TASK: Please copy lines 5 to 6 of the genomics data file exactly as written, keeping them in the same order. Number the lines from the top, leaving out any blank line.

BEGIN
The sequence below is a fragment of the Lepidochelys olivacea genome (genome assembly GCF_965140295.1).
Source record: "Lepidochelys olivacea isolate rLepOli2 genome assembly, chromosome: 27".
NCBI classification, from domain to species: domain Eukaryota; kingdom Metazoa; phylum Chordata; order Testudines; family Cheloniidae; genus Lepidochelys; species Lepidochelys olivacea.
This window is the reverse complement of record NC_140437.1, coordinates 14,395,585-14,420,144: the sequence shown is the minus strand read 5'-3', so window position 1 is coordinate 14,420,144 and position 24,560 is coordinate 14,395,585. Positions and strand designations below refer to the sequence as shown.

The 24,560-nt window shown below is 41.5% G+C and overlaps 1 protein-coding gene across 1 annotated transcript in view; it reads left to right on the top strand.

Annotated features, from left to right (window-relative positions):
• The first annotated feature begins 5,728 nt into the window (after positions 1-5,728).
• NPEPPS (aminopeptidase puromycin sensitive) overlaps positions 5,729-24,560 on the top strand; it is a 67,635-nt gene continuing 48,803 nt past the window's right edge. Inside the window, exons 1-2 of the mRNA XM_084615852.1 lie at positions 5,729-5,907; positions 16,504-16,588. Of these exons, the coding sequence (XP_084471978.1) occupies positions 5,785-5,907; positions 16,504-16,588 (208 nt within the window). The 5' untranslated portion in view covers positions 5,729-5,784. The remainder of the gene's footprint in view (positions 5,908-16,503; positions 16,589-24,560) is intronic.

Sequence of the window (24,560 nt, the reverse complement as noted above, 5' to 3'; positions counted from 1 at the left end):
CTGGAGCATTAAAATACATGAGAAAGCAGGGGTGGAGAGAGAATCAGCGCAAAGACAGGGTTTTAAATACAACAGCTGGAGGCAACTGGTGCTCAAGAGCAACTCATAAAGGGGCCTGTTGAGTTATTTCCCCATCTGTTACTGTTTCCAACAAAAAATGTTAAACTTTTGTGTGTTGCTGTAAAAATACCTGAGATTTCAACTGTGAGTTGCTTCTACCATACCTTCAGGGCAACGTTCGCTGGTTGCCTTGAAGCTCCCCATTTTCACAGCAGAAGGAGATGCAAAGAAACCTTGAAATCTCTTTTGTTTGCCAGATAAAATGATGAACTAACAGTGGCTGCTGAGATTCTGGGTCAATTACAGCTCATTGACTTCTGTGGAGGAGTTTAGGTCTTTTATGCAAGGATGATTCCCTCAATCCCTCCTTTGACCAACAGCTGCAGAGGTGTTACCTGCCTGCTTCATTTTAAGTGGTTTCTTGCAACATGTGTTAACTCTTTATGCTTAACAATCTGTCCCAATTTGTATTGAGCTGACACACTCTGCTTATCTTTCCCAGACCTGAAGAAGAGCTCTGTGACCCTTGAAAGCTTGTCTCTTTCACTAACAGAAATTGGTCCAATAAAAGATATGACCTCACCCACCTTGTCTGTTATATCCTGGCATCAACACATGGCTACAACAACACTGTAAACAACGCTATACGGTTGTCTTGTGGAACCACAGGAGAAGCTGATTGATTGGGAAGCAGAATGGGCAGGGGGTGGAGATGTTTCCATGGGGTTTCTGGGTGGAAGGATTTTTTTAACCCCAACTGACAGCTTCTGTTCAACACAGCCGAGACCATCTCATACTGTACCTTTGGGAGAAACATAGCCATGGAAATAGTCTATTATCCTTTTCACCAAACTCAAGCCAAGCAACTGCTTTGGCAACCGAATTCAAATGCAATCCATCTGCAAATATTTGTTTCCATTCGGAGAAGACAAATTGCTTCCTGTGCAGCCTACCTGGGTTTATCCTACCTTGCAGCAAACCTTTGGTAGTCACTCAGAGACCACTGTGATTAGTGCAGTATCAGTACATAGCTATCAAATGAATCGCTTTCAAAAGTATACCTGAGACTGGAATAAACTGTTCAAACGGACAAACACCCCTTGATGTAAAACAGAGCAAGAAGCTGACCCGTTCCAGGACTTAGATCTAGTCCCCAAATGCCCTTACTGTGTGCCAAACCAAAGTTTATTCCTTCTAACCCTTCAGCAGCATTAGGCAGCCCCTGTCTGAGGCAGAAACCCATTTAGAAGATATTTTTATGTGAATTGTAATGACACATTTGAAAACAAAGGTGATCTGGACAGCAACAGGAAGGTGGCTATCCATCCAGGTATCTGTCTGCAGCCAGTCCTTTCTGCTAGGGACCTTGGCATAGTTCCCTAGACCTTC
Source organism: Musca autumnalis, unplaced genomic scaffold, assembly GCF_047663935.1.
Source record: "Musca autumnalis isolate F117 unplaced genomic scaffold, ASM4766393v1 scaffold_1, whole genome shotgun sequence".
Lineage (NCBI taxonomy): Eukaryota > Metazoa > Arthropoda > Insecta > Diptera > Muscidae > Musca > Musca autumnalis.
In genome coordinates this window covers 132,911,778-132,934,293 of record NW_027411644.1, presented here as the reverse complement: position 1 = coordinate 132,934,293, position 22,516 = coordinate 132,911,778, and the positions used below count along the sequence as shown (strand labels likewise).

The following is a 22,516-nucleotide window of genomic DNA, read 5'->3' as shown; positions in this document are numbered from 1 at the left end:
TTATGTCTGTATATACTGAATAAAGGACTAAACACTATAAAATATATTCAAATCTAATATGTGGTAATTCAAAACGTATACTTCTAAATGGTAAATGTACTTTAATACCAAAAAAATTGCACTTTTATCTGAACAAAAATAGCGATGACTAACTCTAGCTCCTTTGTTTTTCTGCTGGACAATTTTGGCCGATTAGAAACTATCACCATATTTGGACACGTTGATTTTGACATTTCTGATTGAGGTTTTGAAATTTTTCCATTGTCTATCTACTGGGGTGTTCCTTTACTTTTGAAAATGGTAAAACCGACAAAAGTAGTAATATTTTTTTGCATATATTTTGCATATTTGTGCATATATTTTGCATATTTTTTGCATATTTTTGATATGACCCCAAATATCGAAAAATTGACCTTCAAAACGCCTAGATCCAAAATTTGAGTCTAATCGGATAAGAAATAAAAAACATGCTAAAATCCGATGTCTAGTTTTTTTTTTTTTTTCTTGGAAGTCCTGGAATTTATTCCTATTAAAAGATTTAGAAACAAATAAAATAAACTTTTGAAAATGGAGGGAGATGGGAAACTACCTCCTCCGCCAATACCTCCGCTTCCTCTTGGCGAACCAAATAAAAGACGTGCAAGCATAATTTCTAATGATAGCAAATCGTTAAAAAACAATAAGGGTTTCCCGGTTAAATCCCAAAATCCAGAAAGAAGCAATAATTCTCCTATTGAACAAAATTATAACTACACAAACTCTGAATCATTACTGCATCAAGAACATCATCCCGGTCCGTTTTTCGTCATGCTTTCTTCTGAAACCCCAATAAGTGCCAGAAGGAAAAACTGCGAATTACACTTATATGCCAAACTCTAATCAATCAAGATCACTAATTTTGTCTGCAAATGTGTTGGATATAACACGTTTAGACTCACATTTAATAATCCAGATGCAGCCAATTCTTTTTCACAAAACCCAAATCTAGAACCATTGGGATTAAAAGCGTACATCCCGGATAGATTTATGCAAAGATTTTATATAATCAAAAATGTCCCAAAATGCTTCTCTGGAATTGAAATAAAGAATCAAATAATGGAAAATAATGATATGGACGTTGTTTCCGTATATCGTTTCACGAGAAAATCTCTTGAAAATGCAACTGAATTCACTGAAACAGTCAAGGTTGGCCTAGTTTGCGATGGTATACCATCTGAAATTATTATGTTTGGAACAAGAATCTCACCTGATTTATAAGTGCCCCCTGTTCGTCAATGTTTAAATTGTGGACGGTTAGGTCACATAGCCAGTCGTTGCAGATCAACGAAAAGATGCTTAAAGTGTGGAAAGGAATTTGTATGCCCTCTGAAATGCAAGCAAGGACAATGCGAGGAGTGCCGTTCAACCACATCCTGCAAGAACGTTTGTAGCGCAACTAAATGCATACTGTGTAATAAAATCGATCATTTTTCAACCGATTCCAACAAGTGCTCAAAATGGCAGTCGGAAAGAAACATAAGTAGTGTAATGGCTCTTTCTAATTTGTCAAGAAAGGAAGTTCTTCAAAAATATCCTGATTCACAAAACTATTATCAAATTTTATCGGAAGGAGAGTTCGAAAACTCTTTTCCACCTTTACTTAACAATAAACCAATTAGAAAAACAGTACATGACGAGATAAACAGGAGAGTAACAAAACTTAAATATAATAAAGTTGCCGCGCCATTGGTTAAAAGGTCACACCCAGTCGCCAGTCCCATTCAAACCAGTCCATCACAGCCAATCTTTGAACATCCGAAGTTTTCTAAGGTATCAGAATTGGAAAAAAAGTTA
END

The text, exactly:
The 24,560-nt window shown below is 41.5% G+C and overlaps 1 protein-coding gene across 1 annotated transcript in view; it reads left to right on the top strand.

Annotated features, from left to right (window-relative positions):